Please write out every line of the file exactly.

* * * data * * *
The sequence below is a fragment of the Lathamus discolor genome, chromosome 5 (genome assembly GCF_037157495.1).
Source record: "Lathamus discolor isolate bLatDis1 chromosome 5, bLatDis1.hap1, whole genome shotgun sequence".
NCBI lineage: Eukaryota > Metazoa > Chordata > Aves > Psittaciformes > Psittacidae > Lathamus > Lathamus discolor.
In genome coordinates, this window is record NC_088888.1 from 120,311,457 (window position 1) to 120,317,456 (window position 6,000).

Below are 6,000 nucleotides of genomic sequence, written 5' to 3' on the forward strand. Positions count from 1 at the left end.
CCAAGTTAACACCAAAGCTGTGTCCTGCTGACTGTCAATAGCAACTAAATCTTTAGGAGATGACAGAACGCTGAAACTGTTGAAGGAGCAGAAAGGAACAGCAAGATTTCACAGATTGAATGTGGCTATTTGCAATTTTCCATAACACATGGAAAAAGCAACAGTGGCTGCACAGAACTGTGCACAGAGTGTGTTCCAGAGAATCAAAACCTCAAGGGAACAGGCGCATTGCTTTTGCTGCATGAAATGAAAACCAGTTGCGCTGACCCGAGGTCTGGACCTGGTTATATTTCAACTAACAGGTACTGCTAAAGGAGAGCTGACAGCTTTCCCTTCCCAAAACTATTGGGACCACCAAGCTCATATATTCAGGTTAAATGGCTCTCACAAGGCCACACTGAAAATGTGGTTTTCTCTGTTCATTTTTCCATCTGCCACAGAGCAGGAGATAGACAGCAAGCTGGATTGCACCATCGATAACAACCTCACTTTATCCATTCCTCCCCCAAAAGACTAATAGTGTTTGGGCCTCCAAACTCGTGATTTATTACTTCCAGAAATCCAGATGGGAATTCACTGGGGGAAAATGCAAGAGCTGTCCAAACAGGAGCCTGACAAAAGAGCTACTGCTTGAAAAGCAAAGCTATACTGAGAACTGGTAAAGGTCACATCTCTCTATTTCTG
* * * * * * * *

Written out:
The sequence below is a fragment of the Lathamus discolor genome, chromosome 5 (genome assembly GCF_037157495.1).
Source record: "Lathamus discolor isolate bLatDis1 chromosome 5, bLatDis1.hap1, whole genome shotgun sequence".
NCBI lineage: Eukaryota > Metazoa > Chordata > Aves > Psittaciformes > Psittacidae > Lathamus > Lathamus discolor.
In genome coordinates, this window is record NC_088888.1 from 120,311,457 (window position 1) to 120,317,456 (window position 6,000).

Below are 6,000 nucleotides of genomic sequence, written 5' to 3' on the forward strand. Positions count from 1 at the left end.
CCAAGTTAACACCAAAGCTGTGTCCTGCTGACTGTCAATAGCAACTAAATCTTTAGGAGATGACAGAACGCTGAAACTGTTGAAGGAGCAGAAAGGAACAGCAAGATTTCACAGATTGAATGTGGCTATTTGCAATTTTCCATAACACATGGAAAAAGCAACAGTGGCTGCACAGAACTGTGCACAGAGTGTGTTCCAGAGAATCAAAACCTCAAGGGAACAGGCGCATTGCTTTTGCTGCATGAAATGAAAACCAGTTGCGCTGACCCGAGGTCTGGACCTGGTTATATTTCAACTAACAGGTACTGCTAAAGGAGAGCTGACAGCTTTCCCTTCCCAAAACTATTGGGACCACCAAGCTCATATATTCAGGTTAAATGGCTCTCACAAGGCCACACTGAAAATGTGGTTTTCTCTGTTCATTTTTCCATCTGCCACAGAGCAGGAGATAGACAGCAAGCTGGATTGCACCATCGATAACAACCTCACTTTATCCATTCCTCCCCCAAAAGACTAATAGTGTTTGGGCCTCCAAACTCGTGATTTATTACTTCCAGAAATCCAGATGGGAATTCACTGGGGGAAAATGCAAGAGCTGTCCAAACAGGAGCCTGACAAAAGAGCTACTGCTTGAAAAGCAAAGCTATACTGAGAACTGGTAAAGGTCACATCTCTCTATTTCTG